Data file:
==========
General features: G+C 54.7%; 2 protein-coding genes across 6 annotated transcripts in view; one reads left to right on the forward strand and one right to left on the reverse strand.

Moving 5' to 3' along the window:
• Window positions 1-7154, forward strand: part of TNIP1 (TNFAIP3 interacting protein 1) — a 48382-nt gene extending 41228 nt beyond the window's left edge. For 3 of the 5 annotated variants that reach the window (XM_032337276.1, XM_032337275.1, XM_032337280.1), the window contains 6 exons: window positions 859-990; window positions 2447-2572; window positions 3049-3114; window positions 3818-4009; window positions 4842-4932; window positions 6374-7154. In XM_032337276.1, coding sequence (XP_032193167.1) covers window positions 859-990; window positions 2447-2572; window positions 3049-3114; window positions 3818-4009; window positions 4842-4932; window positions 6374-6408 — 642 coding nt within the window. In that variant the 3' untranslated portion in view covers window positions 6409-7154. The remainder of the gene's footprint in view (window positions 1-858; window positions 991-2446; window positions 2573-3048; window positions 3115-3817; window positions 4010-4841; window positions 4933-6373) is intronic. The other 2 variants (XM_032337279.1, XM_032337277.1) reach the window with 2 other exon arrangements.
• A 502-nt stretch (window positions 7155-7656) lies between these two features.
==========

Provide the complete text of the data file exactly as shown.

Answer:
General features: G+C 54.7%; 2 protein-coding genes across 6 annotated transcripts in view; one reads left to right on the forward strand and one right to left on the reverse strand.

Moving 5' to 3' along the window:
• Window positions 1-7154, forward strand: part of TNIP1 (TNFAIP3 interacting protein 1) — a 48382-nt gene extending 41228 nt beyond the window's left edge. For 3 of the 5 annotated variants that reach the window (XM_032337276.1, XM_032337275.1, XM_032337280.1), the window contains 6 exons: window positions 859-990; window positions 2447-2572; window positions 3049-3114; window positions 3818-4009; window positions 4842-4932; window positions 6374-7154. In XM_032337276.1, coding sequence (XP_032193167.1) covers window positions 859-990; window positions 2447-2572; window positions 3049-3114; window positions 3818-4009; window positions 4842-4932; window positions 6374-6408 — 642 coding nt within the window. In that variant the 3' untranslated portion in view covers window positions 6409-7154. The remainder of the gene's footprint in view (window positions 1-858; window positions 991-2446; window positions 2573-3048; window positions 3115-3817; window positions 4010-4841; window positions 4933-6373) is intronic. The other 2 variants (XM_032337279.1, XM_032337277.1) reach the window with 2 other exon arrangements.
• A 502-nt stretch (window positions 7155-7656) lies between these two features.